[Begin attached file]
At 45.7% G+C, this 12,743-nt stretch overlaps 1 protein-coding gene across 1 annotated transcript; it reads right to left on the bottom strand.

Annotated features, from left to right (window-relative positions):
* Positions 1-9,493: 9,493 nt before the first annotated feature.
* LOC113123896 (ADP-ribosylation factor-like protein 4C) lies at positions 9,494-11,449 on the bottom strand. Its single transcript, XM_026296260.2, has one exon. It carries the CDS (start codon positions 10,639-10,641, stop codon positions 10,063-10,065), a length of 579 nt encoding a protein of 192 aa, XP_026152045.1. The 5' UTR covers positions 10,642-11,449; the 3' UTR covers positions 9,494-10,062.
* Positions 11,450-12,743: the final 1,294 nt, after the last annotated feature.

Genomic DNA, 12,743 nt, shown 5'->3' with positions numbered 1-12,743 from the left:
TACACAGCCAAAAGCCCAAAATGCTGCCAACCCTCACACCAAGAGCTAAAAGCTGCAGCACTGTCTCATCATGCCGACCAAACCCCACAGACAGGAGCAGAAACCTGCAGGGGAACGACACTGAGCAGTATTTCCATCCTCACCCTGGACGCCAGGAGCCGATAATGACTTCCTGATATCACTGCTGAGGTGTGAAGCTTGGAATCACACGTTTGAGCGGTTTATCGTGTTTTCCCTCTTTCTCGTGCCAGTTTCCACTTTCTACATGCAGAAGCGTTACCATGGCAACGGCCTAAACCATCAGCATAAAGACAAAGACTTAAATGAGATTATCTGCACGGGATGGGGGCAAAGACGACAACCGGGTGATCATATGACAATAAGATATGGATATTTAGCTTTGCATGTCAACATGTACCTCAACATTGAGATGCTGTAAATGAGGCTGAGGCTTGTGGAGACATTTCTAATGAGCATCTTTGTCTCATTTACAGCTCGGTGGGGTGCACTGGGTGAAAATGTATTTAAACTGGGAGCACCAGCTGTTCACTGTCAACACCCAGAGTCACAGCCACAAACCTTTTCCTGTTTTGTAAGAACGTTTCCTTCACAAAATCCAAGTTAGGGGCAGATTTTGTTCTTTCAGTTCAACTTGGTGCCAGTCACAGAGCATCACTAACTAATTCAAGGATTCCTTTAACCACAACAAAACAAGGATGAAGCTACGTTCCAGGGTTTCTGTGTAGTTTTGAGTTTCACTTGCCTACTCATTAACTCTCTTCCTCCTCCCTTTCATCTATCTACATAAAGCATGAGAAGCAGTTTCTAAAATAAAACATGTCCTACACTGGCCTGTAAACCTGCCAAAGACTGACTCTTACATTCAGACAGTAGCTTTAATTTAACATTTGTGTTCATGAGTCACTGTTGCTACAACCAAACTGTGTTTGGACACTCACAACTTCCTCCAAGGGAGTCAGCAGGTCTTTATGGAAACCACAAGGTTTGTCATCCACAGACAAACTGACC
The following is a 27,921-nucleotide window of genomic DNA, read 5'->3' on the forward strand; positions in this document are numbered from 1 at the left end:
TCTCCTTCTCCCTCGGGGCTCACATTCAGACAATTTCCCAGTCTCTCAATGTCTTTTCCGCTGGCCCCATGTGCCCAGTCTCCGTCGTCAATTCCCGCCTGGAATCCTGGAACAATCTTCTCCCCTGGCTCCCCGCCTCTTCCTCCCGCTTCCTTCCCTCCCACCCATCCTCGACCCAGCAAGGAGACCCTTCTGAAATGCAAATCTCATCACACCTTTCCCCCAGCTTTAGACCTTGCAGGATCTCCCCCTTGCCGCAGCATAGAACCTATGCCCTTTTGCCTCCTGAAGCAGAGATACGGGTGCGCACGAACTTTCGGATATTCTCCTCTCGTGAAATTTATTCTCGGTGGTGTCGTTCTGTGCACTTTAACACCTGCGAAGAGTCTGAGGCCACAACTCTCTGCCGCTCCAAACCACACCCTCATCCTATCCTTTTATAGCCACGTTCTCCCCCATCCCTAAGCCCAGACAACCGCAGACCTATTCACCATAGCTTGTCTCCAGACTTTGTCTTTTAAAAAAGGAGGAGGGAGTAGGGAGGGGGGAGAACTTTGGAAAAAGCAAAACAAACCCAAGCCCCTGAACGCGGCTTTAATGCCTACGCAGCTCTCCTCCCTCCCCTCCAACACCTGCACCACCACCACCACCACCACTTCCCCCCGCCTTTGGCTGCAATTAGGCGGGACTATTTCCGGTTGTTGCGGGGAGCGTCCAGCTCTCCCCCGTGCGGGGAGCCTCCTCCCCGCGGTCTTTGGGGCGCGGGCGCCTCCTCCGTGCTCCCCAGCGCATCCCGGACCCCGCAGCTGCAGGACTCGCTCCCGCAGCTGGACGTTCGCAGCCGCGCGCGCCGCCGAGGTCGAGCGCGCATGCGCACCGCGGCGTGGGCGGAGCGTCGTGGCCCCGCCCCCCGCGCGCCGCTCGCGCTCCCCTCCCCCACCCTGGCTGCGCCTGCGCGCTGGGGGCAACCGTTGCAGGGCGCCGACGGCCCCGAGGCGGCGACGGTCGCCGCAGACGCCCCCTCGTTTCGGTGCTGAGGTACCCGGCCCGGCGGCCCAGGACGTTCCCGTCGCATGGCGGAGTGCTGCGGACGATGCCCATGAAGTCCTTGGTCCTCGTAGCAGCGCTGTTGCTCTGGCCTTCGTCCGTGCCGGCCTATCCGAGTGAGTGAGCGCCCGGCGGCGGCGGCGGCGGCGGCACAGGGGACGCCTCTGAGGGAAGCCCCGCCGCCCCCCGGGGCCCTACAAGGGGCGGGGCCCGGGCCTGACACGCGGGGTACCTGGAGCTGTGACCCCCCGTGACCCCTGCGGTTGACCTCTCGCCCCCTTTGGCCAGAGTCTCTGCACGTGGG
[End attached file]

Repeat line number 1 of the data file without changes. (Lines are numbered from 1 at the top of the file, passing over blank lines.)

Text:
At 45.7% G+C, this 12,743-nt stretch overlaps 1 protein-coding gene across 1 annotated transcript; it reads right to left on the bottom strand.